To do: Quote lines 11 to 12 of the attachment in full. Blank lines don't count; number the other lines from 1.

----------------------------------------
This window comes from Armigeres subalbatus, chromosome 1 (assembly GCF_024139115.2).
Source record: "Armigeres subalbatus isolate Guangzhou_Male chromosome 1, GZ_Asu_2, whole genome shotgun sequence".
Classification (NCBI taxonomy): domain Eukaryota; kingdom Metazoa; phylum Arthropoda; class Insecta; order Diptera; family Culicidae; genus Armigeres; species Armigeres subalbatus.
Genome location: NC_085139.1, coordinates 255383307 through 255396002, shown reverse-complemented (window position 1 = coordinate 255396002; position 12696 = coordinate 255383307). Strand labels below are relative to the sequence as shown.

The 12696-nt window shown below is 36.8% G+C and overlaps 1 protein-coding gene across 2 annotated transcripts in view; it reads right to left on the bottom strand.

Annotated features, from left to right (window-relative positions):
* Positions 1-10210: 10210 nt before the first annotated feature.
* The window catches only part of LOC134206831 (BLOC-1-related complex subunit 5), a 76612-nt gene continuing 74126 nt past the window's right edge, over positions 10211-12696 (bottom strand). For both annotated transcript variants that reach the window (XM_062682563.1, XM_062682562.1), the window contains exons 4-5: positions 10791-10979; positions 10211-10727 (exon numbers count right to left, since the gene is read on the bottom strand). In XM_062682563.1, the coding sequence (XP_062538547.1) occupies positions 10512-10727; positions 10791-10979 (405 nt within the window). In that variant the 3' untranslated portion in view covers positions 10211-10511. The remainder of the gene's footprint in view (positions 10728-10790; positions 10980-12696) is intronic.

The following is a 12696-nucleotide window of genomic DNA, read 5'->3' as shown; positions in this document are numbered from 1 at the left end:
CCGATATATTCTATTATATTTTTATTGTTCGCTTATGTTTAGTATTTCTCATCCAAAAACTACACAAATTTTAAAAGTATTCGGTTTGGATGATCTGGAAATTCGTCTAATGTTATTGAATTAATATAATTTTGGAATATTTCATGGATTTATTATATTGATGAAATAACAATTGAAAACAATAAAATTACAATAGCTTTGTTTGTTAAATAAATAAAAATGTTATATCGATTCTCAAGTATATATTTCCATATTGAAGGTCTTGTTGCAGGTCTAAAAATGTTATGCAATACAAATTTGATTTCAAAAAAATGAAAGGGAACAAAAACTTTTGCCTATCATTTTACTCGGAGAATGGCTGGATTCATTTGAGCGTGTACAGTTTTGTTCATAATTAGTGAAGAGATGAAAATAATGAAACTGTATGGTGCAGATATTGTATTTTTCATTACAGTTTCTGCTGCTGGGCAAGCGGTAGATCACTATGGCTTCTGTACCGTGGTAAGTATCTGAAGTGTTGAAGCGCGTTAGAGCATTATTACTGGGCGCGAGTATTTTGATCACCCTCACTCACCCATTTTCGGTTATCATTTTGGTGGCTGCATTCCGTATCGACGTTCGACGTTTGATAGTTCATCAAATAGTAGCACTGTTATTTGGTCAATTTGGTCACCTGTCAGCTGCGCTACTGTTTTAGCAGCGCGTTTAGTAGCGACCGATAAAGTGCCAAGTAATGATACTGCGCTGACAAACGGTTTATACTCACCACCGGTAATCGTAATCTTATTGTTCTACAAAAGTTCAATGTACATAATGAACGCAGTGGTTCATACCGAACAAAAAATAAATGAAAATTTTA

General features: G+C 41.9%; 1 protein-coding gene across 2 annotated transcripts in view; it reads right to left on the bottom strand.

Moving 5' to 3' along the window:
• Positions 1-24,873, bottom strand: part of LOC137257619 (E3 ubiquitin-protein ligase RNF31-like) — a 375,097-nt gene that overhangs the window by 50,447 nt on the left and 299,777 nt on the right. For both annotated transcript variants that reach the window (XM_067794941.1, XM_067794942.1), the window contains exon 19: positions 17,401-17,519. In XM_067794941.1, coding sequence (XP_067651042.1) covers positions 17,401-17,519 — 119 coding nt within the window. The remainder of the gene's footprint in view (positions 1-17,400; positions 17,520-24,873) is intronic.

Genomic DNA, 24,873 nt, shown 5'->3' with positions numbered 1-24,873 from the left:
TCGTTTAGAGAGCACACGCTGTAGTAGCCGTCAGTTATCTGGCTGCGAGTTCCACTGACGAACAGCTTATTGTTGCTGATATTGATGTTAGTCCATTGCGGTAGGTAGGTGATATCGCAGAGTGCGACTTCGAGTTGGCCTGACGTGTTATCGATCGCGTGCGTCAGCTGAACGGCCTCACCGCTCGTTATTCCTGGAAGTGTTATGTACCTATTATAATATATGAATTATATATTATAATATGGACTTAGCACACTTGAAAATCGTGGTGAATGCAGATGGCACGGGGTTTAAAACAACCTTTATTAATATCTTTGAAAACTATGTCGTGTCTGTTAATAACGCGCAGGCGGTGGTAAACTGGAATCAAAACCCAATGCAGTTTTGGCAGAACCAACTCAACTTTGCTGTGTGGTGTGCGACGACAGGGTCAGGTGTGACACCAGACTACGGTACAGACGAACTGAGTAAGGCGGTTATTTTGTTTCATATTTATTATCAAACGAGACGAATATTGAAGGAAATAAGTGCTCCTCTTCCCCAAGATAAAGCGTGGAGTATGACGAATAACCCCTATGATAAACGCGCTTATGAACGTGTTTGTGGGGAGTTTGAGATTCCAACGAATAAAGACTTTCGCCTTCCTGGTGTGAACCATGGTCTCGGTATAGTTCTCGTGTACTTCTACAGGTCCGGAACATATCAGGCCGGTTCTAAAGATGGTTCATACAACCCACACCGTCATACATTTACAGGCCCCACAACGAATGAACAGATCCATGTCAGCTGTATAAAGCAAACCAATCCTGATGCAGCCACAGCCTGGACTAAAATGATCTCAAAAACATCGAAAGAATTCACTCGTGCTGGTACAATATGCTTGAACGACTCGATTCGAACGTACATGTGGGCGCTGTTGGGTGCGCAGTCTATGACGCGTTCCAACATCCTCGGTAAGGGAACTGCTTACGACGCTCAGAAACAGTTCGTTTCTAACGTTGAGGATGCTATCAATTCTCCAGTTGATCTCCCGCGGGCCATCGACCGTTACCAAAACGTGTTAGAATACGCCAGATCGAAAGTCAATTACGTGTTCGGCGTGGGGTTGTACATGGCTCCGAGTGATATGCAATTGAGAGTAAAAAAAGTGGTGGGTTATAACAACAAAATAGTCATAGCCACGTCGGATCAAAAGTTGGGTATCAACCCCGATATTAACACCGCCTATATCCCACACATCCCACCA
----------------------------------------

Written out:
General features: G+C 41.9%; 1 protein-coding gene across 2 annotated transcripts in view; it reads right to left on the bottom strand.

Moving 5' to 3' along the window: